owned and occupied by Charles Ratheram and comprised a house, carriage drive, orchard,
pools and several fields of arable, pasture and meadow land. It was also lived in for a time
by Joseph Purden a Birmingham Metal Maufacturer and later by the Lyndon family, who
built an obelisk to mark the burial of their favourite racehorse. The house was demolished in
most part in 1895 and the grounds of The Henbury’s became a public park in 1922. The
remaining part of the house was used as a refreshment room and was known locally as the
Bonkoms. The obelisk remained within the park until as late as 1957. (Gail Pittaway, Highbury Park: The History Within, 2019)

The following information about The Henburys was provided by Andy Bishop of Kings Heath Local History group.

These are pictures of The Henburys c1933.

There is further information from a newspaper about the auction of the Henburys in 1826 Auction 1826
Photographs of the Henburys Estate showing the wall that still remains Henbury 1993

Thank you again to Andy Bishop, for sending us these two photos taken at The Henburys (date unknown).

Below are maps from 1884 showing the Henburys

Below are census data relevant to Henburys








  • Jo

    Am I mistaken or did I do a training course for a postal and telegraph officer for the post office in 1957 in that wonderful building.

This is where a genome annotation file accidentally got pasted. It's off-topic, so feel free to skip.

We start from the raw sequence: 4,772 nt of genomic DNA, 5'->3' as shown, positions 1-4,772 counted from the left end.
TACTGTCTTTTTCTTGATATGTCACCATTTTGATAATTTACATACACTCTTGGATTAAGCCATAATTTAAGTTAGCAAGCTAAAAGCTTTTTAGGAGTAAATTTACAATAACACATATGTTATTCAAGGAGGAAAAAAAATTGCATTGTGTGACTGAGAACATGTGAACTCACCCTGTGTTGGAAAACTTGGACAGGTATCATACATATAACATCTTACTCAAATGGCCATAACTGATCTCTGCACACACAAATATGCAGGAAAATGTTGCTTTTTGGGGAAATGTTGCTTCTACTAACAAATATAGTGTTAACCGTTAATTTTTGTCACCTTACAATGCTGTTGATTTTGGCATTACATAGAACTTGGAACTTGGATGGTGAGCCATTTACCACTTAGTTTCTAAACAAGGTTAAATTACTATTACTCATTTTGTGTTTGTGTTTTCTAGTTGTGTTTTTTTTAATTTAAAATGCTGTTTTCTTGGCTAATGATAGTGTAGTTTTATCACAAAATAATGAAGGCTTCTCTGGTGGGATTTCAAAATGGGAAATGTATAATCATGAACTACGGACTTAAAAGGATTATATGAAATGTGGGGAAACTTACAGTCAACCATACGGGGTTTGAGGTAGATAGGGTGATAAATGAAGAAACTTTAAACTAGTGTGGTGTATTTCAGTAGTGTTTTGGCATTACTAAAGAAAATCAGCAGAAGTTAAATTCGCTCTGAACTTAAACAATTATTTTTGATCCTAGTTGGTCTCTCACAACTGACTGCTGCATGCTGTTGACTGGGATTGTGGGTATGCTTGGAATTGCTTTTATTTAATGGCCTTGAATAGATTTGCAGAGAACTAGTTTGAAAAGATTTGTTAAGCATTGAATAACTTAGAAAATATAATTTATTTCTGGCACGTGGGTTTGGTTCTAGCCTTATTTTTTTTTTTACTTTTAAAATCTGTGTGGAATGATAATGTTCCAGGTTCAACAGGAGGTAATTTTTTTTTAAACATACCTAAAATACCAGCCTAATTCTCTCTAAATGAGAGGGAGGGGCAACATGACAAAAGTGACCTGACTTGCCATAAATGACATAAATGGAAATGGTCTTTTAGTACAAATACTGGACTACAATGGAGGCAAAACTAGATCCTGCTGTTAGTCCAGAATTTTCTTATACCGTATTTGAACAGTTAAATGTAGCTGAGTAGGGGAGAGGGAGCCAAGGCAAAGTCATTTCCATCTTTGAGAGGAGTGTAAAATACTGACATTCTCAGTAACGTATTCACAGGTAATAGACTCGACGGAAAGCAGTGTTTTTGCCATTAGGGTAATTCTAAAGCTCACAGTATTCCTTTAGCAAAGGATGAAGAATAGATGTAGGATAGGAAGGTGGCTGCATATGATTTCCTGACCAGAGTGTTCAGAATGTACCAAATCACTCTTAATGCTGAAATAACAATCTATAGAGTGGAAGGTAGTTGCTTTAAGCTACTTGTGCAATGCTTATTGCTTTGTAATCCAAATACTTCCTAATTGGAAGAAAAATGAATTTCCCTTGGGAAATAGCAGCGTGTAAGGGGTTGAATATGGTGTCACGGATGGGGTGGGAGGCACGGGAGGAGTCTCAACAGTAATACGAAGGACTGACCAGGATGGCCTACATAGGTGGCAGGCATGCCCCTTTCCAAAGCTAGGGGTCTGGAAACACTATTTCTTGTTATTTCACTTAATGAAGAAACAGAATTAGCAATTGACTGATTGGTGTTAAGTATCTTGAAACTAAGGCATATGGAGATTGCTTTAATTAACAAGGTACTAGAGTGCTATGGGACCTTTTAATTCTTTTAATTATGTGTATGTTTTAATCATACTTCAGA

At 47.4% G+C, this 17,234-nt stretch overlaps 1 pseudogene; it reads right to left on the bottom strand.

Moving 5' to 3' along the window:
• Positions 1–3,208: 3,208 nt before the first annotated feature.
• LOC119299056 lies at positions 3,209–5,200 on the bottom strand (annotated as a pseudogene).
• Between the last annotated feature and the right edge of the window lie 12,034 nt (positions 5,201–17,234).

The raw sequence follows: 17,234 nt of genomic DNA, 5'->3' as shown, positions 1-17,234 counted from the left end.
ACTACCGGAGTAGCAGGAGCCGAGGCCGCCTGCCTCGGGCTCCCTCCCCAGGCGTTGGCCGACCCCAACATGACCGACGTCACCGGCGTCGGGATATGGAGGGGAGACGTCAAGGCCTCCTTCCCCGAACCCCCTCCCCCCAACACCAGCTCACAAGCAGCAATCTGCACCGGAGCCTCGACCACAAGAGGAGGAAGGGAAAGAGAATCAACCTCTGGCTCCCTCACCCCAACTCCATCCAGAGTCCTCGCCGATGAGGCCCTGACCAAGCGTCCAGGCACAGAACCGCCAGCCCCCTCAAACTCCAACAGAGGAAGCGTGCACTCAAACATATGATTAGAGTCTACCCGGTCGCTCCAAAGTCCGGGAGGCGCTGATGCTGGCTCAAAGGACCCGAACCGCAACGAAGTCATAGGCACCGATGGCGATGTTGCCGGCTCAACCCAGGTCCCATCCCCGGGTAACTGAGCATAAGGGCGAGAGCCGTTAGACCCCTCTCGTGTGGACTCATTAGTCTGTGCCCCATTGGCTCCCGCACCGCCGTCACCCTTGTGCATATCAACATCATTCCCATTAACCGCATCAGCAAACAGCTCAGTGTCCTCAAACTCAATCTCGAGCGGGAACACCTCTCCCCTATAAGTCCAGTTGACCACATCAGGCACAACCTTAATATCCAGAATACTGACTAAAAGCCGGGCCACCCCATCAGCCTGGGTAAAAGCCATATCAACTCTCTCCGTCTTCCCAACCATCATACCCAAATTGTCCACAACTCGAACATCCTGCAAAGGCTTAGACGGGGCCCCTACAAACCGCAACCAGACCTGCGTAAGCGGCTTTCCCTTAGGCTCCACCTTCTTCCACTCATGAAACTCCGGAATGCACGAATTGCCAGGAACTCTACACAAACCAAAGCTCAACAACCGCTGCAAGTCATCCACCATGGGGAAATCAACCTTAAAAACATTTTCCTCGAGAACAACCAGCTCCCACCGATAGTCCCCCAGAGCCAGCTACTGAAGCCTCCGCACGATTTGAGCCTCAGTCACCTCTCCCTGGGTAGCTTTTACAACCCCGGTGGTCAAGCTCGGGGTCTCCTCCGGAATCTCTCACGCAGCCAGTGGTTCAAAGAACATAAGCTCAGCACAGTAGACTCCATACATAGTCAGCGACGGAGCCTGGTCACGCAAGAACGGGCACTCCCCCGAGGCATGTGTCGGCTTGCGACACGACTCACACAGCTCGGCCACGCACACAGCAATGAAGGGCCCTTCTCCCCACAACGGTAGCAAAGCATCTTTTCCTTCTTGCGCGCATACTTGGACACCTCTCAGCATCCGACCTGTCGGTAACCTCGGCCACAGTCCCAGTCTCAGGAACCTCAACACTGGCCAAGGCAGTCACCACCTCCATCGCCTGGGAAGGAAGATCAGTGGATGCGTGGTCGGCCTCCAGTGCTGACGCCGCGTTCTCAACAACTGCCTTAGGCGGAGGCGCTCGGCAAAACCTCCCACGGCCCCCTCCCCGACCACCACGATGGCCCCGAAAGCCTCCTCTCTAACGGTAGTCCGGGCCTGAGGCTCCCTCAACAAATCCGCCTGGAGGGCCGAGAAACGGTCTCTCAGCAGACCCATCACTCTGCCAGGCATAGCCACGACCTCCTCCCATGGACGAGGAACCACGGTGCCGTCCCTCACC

• Alwyn Burberry

    My great grandfather H A Burberry was an orchid grower for Joseph and published “The amateur orchid cultivators’ handbook” in 1894. I have copies of the first and second editions. In them some adverts showing Highbury and a couple of photographs of some of the orchid show houses. I can reproduce them if of interest.
    Alwyn Burberry

  • David

    That makes sense, and I’m not sure why it is written as Shutlock Lane. It might be that Phillada Ballard’s history has a different telling, so that’s worth checking. Otherwise, we’d need a map or some other record of what the road names were at the time.

  • Jan Miller

    In the 3rd paragraph of History, you suggest that the main entrance was from Shutlock Lane next to the Lodge Cottage. Was there a lodge in Shutlock Lane, as the existing lodge is in Moor Green Lane and the next sentence makes more sense if it were Moor Green Lane. A drive from the entrance in Shutlock Lane would have been very long and twisty.